No Reason To Pretend: GoldLink Finds Depth In The Groove

No Reason To Pretend is a weekly column by Stephen Kearse that explores the intersection of hip-hop and pop culture.

It’s hard to listen to GoldLink without thinking about death. The DC rapper has a taste for groovy, warm sounds that conjure images of bodies in motion, but in his music bodies hit the floor just as often as they hit the dance floor. GoldLink frequently uses parties as a muse, but the parties he goes to are as likely to end in a steamy one-night stand as a grim shootout. GoldLink isn’t a realist though. His music is expressionistic, built on textures rather than contrasts, dimensions rather than contradictions.  At What Cost, his sophomore album, refines his expressionistic aesthetic even further, rendering his hometown and his worldview in vivid detail while delving further into his hectic love life.

Love can be deceptive in GoldLink’s music. On one hand, it’s utter desire and sensuality, like on “Have You Seen That Girl?” where GoldLink casually macks as beautiful women come and go. He describes women the way a food critic might detail a sumptuous dessert: curves, edges, and bite. “I was out Wak Wahler with the project boys / Lookin’ at this little fine ass joint with her French braids/ Black shades, lil’ attitude, ass wide like a lamp shade,” he raps with glee. But alongside these more lascivious vignettes he uses love as this multi-purpose glue. On “Herside Story”, generously sampling Irish rappers Hare Squead, GoldLink pledges allegiance to a lover, his city, his hitters, and himself all at once. For GoldLink love is elemental, defining relationships large and small, political and personal.

“In this world they do not know how to love me,” singer April George chants in the spooky outro on “The Parable of the Rich Man.” These lines capture both the general sentiment of the album and GoldLink’s particular alienation as a black man from Washington, D.C. I live in D.C. and many people from outside of the city have recently asked me how the presence of the Trump administration has changed the city. To their surprise, my answer has always been, “Not much.” Regardless of who’s in office, D.C. is a structurally corrupt city. The local government is circumscribed by the whims of Congress, deep segregation limits housing and job opportunities, and its unceasing influx of transient residents tend to have more interest in what the city can do for them than what they can do for the city. GoldLink is drawn to these tensions and is forthright about how they shape his worldview.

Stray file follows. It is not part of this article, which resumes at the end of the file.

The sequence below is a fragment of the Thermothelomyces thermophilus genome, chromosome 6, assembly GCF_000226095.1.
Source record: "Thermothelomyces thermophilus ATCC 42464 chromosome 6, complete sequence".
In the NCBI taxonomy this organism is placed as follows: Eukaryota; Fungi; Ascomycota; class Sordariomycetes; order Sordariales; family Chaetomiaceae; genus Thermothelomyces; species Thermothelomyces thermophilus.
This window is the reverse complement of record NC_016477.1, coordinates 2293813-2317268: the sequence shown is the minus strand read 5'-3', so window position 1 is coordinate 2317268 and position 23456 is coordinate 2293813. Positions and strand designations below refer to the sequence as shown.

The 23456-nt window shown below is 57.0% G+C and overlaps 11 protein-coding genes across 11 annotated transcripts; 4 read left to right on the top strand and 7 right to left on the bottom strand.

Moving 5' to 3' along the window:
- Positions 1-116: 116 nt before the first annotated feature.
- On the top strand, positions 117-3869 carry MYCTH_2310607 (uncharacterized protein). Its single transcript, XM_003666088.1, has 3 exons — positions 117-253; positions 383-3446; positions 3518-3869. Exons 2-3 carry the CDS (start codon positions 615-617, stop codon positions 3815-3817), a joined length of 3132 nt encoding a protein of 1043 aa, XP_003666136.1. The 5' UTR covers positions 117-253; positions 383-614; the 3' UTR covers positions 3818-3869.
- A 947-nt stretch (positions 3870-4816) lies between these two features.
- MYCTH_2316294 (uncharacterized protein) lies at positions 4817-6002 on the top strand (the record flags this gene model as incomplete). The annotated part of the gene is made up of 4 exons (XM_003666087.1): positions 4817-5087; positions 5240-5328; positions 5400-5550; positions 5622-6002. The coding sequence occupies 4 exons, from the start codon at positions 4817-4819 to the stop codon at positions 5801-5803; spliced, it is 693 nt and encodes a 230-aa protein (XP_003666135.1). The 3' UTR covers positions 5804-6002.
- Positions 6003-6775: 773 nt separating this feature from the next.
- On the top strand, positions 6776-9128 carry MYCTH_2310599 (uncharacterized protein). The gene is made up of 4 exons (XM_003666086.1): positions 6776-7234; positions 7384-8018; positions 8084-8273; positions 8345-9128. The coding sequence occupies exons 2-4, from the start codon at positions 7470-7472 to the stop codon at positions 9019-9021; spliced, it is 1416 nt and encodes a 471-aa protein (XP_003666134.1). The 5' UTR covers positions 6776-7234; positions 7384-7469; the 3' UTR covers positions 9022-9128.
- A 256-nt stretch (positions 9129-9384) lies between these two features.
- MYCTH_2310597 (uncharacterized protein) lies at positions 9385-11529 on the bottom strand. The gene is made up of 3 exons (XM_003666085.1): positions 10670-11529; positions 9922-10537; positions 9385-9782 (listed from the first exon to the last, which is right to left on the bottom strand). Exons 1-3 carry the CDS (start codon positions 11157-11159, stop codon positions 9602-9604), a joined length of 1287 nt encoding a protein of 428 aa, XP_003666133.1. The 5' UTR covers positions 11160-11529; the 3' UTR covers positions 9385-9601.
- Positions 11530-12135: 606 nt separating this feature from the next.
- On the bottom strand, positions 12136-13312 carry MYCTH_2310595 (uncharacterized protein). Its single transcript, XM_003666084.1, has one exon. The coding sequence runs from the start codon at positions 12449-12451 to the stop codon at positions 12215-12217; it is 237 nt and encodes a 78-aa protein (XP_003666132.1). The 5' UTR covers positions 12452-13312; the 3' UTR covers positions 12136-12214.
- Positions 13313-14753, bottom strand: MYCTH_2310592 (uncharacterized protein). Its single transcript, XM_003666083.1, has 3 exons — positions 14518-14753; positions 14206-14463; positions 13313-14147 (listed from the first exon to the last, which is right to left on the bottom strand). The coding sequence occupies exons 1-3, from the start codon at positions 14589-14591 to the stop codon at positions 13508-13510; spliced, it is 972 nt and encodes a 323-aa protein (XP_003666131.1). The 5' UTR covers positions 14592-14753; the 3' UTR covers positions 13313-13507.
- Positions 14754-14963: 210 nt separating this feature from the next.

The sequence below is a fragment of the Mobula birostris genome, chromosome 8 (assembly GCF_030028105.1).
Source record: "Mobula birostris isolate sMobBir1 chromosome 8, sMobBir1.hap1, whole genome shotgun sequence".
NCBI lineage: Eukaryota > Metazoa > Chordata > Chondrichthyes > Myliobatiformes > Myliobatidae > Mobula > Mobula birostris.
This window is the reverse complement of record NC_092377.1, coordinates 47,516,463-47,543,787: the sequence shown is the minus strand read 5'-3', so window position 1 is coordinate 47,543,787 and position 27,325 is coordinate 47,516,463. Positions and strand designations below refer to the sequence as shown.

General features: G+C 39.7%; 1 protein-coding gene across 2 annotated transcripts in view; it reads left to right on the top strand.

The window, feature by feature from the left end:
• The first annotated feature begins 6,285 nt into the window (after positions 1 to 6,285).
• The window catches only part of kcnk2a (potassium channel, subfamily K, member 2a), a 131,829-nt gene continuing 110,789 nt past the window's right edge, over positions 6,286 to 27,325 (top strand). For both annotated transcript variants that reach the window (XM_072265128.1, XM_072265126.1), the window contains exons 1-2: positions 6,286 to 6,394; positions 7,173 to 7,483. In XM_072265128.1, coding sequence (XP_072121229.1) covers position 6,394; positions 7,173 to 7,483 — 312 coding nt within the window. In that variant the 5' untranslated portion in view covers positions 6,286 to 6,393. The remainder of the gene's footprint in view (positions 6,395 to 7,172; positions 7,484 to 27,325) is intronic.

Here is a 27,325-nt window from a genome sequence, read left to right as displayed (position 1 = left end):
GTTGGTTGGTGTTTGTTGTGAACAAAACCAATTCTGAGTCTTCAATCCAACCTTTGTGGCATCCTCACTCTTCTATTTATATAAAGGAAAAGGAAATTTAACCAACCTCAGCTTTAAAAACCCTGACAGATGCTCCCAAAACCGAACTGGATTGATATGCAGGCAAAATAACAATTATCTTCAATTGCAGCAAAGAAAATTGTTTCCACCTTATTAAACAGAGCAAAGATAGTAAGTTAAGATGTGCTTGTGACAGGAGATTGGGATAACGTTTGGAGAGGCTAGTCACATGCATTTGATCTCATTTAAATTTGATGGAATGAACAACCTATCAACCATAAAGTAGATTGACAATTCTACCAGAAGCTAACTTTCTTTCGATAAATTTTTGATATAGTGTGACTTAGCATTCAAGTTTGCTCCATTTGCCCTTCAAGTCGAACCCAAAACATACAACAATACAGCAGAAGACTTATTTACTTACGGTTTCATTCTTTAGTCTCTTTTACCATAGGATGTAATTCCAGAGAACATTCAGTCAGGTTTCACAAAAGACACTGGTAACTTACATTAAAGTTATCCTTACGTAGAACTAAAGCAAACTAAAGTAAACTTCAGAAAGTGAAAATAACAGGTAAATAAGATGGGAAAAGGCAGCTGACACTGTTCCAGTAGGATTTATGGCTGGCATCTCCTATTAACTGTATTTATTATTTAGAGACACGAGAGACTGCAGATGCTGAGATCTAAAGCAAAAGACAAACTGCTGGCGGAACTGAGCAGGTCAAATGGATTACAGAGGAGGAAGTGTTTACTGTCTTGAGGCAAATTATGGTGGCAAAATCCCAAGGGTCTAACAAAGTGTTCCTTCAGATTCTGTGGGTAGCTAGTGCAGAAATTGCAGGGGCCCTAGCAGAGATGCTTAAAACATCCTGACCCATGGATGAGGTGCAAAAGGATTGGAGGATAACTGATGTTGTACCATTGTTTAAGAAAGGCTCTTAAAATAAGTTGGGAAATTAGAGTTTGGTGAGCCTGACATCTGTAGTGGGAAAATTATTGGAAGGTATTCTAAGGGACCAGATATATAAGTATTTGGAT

“Roll Call” might be the closest he’s ever come to a mission statement. Backed by Mýa (yes, that Mýa; she’s from D.C., actually), GoldLink takes a tour of the DMV, shouting out Benning Road, Le Pearl Ballroom, Silver Hill Road, and other local haunts. Mýa soars through the chorus, lifted by lush strings and bouncy synths courtesy of Louie Lastic, but GoldLink’s verses are purposefully down to earth. His portrait of the city is full of regular folks doing regular things: fighting, chilling, hanging, partying. GoldLink doesn’t mythologize D.C. as much as he just strolls through it, already convinced of its significance. Only a single line of the song addresses anyone from beyond its borders: “But I’ll tell what you won’t do / Bet you won’t tell these n*ggas that they better move.” It’s a boast, a threat, a declaration, and an ode all in one.

The thrill of GoldLink’s music is how effortlessly he can defuse or amplify all these anxieties. His choppy, rapid-fire flow snakes around Kaytranada’s balmy arrangements on “Meditation,” heightening the song’s subdued thump (and ratcheting up the intrinsic horniness that’s in virtually every house beat). On “Kokamoe Freestyle” he stretches his words, turning stone-cold boasts into casual flexes: “We ran so many niggas outta here / Wonder why young Linky never had a fear.” The quicksilver rapping draws you in, but the control keeps you.

And these subtle shifts aren’t limited to his flow, either. At What Cost is full of moments where songs abruptly detonate into new ideas. “Have You Seen That Girl?” melts into a glitchy stutter as it winds down, turning the song’s brimming carnality into a sludgy dread, admiration eroded into obsession. Likewise, “Some Girl” jerks from crippling wanderlust, to dark fixation, to sunny appreciation . “I just want you girl,” GoldLink snarls in a pitched-down drawl before slipping into a colorful, auto-tuned exaltation.

GoldLink once told Hot 97 that he thought of his name after watching American Pimp and wondering what his pimp name would be. Those carnal origins live on his music, and that’s its appeal. Party music often turns the party into an oasis, a moated fortress keeping all the stress and awfulness of life at the edge of the bouncer’s outstretched arm. At What Cost brings all the baggage into the party, insisting that it’s only a burden when you leave it at the door. GoldLink doesn’t make party music to escape life: he makes party music to realize life, in all its odd, disorienting detail. There’s a ghoulish hellishness to the album cover, but the more I’ve listened to this album the more I’ve noticed the cover’s gleam. Why fear death when you’ve mastered a life like this?